How to consider turbine or compressor costs??
I heard in market turbine cost is as output power,meaning 1 MW= $1 MILLION
Is above correct or otherwise how is cost for turbine frame 9 GE in market ( GE's NEW)
How about compressors???
I will appreciate best reply.
The cost of any power-generating equipment (prime mover and generator) is usually expressed in terms of the output power. And a GE Frame 9E is a prime mover which would have to drive a generator to produce electrical power.
So, for an electrical power-producing turbine and generator the cost would be expressed in [denomination]/KW, or [denomination]/MW. It's one way, sometimes good, sometimes bad, to compare different types of power-producing equipment. For example, if you want to use dollars it would be expressed as dollars/MW, or if you used Euros it would be Euros/MW.
Since the axial compressor is part of a combustion (gas) turbine that produces torque the generator connected to the turbine converts into electrical power, the axial compressor's cost is included in the cost of the turbine and generator, since one is no good without the other. In other words, if you buy a generator but don't buy a turbine, you won't be able to easily make electrical power. Or, if you buy a gas turbine (which requires and includes an axial compressor
I hope this answers the question, since you talked about turbines, a gas turbine, compressors (it was presumed you were talking about axial compressors) and kind of ignored generators.
At any rate, cost/MW would generally be for the prime mover and electrical generator, and should include auxiliaries necessary to operate the turbine and generator.
If you were buying a prime mover and mechanical compressor (such as for a gas compressor), the cost could be expressed in terms of the work (horsepower, joules, etc.), so dollars/HP, for example, and it should still include the cost of auxiliaries necessary to operate the turbine and compressor.
The numbers you cited are likely for the cost of purchasing the equipment to produce electrical power (that's a guess on my part, actually, since you haven't told us where you obtained the values). It may or may not include the cost of engineering (designing) the plant, acquiring the land, constructing the plant and all of its auxiliaries, etc.
Producing MW involves operation costs, including fuel costs, spare parts, maintenance costs, personnel costs, etc.
The numbers cited above are likely numbers that people typically use for a very "coarse" comparison of the costs of purchasing equipment for an electrical power plant. In other words, the prime mover and generator. It might be a steam turbine and generator, or a gas turbine and generator.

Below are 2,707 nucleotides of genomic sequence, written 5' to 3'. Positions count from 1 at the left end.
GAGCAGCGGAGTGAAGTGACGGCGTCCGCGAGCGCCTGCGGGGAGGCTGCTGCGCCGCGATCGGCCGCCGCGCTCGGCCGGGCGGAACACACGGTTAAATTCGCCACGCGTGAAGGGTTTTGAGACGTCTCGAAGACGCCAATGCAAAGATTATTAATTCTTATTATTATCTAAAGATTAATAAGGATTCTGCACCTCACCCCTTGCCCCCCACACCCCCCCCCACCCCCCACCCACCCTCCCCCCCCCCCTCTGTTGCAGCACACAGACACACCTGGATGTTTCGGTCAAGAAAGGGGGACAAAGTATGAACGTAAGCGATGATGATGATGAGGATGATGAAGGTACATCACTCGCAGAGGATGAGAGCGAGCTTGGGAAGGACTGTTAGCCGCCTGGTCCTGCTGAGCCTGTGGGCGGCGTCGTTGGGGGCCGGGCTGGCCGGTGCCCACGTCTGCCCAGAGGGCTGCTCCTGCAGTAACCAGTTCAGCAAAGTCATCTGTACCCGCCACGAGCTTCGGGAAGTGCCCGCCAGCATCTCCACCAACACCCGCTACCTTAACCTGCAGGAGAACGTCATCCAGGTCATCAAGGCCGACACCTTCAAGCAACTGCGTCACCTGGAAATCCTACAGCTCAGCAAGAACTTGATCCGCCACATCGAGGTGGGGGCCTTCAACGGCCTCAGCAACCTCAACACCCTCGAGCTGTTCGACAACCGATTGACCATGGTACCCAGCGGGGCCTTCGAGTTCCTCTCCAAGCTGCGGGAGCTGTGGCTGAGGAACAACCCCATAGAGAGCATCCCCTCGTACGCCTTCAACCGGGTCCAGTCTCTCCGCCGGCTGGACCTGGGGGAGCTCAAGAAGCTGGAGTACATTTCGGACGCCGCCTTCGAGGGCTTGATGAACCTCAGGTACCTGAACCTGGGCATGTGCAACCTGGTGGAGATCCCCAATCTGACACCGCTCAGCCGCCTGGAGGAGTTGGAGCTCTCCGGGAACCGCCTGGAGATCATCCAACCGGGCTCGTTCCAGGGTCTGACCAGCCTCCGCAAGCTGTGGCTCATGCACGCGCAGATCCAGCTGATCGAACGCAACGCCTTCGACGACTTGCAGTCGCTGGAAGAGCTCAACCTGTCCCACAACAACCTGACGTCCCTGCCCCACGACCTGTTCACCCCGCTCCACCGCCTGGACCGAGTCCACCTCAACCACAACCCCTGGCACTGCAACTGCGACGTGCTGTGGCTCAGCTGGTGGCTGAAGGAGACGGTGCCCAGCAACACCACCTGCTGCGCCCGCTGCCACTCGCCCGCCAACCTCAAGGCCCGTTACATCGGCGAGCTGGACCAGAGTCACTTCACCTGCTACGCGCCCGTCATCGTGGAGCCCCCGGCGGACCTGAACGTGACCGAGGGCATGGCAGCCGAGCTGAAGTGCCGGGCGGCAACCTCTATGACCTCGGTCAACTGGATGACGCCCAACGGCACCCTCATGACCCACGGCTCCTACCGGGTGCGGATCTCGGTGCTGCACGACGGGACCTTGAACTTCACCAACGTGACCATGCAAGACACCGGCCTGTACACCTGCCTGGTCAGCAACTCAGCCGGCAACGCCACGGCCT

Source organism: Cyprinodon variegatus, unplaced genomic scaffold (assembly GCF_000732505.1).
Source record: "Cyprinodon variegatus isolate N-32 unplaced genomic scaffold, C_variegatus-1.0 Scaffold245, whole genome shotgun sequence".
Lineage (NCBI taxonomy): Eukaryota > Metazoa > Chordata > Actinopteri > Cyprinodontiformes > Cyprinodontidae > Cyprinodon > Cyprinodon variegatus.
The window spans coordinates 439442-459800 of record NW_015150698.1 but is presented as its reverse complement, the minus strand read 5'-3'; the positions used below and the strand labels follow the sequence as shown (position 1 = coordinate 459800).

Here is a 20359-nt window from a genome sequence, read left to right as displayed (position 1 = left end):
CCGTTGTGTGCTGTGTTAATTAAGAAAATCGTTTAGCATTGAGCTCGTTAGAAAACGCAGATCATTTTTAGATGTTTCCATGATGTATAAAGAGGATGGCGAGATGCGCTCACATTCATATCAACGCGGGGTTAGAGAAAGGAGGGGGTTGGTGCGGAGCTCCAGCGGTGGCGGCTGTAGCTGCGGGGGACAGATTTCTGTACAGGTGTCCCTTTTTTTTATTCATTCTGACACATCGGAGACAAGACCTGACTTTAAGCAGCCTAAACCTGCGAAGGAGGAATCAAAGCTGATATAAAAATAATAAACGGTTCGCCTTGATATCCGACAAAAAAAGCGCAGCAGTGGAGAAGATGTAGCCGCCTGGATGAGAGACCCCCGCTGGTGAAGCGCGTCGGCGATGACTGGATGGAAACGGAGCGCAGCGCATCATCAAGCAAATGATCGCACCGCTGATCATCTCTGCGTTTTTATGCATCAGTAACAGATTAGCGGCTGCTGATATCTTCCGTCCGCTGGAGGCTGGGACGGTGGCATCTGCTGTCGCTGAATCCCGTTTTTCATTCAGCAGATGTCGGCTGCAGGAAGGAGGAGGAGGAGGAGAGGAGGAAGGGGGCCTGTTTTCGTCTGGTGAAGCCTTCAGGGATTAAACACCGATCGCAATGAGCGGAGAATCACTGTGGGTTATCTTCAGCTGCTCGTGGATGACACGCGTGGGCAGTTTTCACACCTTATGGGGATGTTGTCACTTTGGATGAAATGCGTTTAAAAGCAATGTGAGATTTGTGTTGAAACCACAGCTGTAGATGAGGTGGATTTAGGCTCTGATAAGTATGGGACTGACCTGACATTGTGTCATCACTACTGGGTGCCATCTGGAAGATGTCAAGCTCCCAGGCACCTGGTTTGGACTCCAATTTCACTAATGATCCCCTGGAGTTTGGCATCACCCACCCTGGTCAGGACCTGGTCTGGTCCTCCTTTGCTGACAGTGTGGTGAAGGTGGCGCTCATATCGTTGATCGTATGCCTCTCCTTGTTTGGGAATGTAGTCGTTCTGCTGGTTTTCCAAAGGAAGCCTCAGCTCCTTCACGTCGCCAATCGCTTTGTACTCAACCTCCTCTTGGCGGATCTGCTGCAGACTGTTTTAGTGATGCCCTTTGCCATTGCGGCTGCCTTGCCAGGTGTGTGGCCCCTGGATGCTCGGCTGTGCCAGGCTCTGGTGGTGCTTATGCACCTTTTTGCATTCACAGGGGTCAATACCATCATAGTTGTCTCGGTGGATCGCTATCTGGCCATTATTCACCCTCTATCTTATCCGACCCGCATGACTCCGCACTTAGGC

Are you talking about purchasing capital equipment to produce electrical power or producing electrical power with that equipment?
The cost of building and operating an electrical power plant to produce MW includes EVERYTHING, and usually is only known to very high managers and accountants in the companies that build and operate such power plants. The "total cost" of building and operating a power plant can be estimated, and usually is when considering whether or not to build a power plant.
But, your question is not clear. For a "true cost" to produce a MW for a power plant, one would need to know a LOT of things, and make a lot of assumptions (like how long the plant will be producing power; the future cost of fuel(s); the future cost of maintenance and personnel; etc.). I think the number you cited was just a cost "per MW" for purchasing the equipment, not for building the entire plant and operating it for a period of time.
The total amount of variables is pretty staggering to determine exactly how much each MW costs. And, it has to include some estimate of "forced outage" and breakage and lost production, too. It has to take into account the fuel efficiency of the equipment, and many, many other factors.
That's all I can add to this discussion.
From this years Gas Turbine World Handbook
GE PG9171E (126.1 Mw) = $US245/kW
GE PG9351FA (256.15 Mw) = $US212/kW
Is this purchase price, or installed cost? Or anticipated operating cost over some anticipated life expectancy?
The 2nd and 3rd digits, followed by an appropriate number of zeros give the approximate rated shaft horsepower at ISO conditions. In this case, 350,000 HP (260 MW). Note, this is GT shaft output power, not generator terminal output power.
I believe the two zeroes in the middles of 9001 are kind of like placeholders. The 9 signifies a Frame 9 (could be a 9E or a 9Fx, the E signifies an E-class unit). The 1 signifies a single-shaft unit (as opposed to a two-shaft machine).
MS9001E is a generic way of referring to a single-shaft, Frame 9E, GE-design, heavy duty gas turbine. If the zeroes were replaced with specific numerals (such as 17) that would be the more specific reference to the shaft output horsepower of the Frame 9E.
There have been several Frame 9Es produced over the years, with varying power outputs (generally, the outputs increased over the years as technology and materials improved). But Frame 9Es generally have the same number of combustors, and approximately the same physical size regardless of the differences in power output.
Hope this helps, suhail.
>From this years Gas Turbine World
>GE PG9171E (126.1 Mw) = $US245/kW
>GE PG9351FA (256.15 Mw) = $US212/kW
Hi, as according to your handbook, is there any quoted price on GE's Frame 7H System? In particular MS7001H/PG7001H? I need this piece of info fairly urgent. Would really appreciate your input.
Also, could you explain to me what does the $/kW means? is that the selling price of electricity or purchase price paid for the turbine? And what is the 'kW' referring to? Rated output of the turbine?
Looking forward to your reply.
The handbook is available here: http://www.gtwbooks.com/
It's worth every penny if you are trying to get budget pricing on units.